Fiedler’s five writers appear to have been fraught with considerable uncertainty over deadlines, submission processes, and, most importantly, whether it was Roberts’ 2020 article or Hommel’s 2022 critique that was at the center of the debate.
In November 2022, Roberts, clearly frustrated with Fiedler and the process, withdrew his commentary from consideration, before later posting it online on December 2, accompanied by the aforementioned email correspondence and a discussion of his experience.
Roberts claimed the critiques of his work by Hommel, Jussim, Stanovich and Stroebe were “collectively unsound, unscientific, ad hominem, and racist,” although the only examples of the more damning accusations he could cite were claims he was an activist and a reference by Jussim to a line from “Fiddler on the Roof” involving horses and mules, as “mule” was apparently once a derogatory term for black people.
— Geoffrey Miller (@primalpoly) December 6, 2022
The same day Roberts published his various documents, an open letter demanding Fiedler’s resignation and a number of other concessions also began to circulate online, later garnering more than 1,200 signatures.
Among the concessions were Roberts be given the option to have his commentary published in Perspectives with the other articles only available as online supplementary materials and that the APS “grant [Roberts] any additional reparative action he might deem necessary”.
The College Fix attempted to reach both Fiedler and Roberts for comment, but did not receive a reply.
Questionable editorial practices — or protecting a particular narrative?
One of the most ironic aspects of the whole affair, as noted by Ferguson is that Perspectives “is kind of designed to be a debate journal.”
“As the name would suggest, it is a place where ideas can be expressed and then they oftentimes do have these comment and reply sort of exchanges where sometimes people critique a paper and then the author is allowed to respond,” Ferguson told The Fix.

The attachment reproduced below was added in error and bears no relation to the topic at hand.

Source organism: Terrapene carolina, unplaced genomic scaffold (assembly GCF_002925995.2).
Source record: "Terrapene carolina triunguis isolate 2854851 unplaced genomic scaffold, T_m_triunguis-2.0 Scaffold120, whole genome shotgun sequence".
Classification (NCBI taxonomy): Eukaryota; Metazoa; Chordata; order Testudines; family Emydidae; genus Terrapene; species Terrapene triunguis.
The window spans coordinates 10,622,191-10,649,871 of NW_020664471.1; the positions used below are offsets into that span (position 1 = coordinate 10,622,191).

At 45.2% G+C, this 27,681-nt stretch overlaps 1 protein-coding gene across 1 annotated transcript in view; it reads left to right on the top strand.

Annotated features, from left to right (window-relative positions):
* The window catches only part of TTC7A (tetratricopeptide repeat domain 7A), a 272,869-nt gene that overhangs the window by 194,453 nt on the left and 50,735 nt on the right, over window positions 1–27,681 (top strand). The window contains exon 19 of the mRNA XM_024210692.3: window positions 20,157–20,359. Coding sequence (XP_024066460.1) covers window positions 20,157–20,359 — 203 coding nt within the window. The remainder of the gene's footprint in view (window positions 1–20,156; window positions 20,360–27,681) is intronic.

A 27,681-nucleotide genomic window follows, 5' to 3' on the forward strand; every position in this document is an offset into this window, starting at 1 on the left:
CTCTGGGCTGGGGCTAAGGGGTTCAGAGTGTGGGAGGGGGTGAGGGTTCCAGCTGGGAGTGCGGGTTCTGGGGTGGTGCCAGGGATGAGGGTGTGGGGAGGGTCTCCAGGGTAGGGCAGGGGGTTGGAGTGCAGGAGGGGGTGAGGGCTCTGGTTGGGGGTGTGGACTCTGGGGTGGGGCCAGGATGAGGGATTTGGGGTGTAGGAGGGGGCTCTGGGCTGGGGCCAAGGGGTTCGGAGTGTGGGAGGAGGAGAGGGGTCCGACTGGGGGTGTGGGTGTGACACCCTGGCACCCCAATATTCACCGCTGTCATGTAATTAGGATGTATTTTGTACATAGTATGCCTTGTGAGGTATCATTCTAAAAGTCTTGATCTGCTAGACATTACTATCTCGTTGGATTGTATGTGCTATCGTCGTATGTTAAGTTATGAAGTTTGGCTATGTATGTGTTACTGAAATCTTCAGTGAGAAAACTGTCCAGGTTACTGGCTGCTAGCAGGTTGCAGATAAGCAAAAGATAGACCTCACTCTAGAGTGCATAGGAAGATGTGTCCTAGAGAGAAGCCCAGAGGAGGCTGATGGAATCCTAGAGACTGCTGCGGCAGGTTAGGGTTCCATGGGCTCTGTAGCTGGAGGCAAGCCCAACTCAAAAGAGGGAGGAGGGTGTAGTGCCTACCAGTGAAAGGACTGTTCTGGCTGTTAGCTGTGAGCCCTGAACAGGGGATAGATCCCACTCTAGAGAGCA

Although unfortunate, he added, sometimes the debates can be unfair.
“This happens to all of us,” Ferguson said. “We get an editor who in one way picks reviewers who clearly have a conflict of interest, who set up a debate like this where clearly it’s stacked against you.”
However, these experiences are seldom as embarrassing or harmful to the field of psychology as the one involving Fiedler and Roberts, Ferguson said.
“I think people treat [Roberts’ experience] as a unique experience that Roberts had at the hands of Fiedler rather than a bad but common practice,” he said.
However, Ferguson suggested, this wasn’t about questionable editorial practices, but protecting a particular narrative.
That’s why, Ferguson said, the signers of the petition for Fiedler’s resignation wanted the papers critical of the narrative memory holed.
Yet, the outcome, Ferguson told The College Fix, “is worse than the original problem now.”
“This destroyed the APS’ reputation,” he said. “You can’t just, like, turn over a weekend and fire somebody because the internet doesn’t like them. Right?”
“Maybe Fiedler resigning was the right thing? I don’t know,” said Ferguson. “But the APS needed to go through an impartial investigation. Take their time. Make sure they got Fiedler’s perspective on things. You know, consult a wide range of experts – ethical experts, process experts – for how this should have gone.”
However, Ferguson said, they went a different route, capitulating to “all these psychologists behaving like a mob, behaving badly, repeating claims of racism when nobody could even point to anything other than the mule-horse stuff.”
Now the Association for Psychological Science looks like they’re “beholden to Twitter,” said Ferguson, which he added is “the worst possible look for a science organization to have.”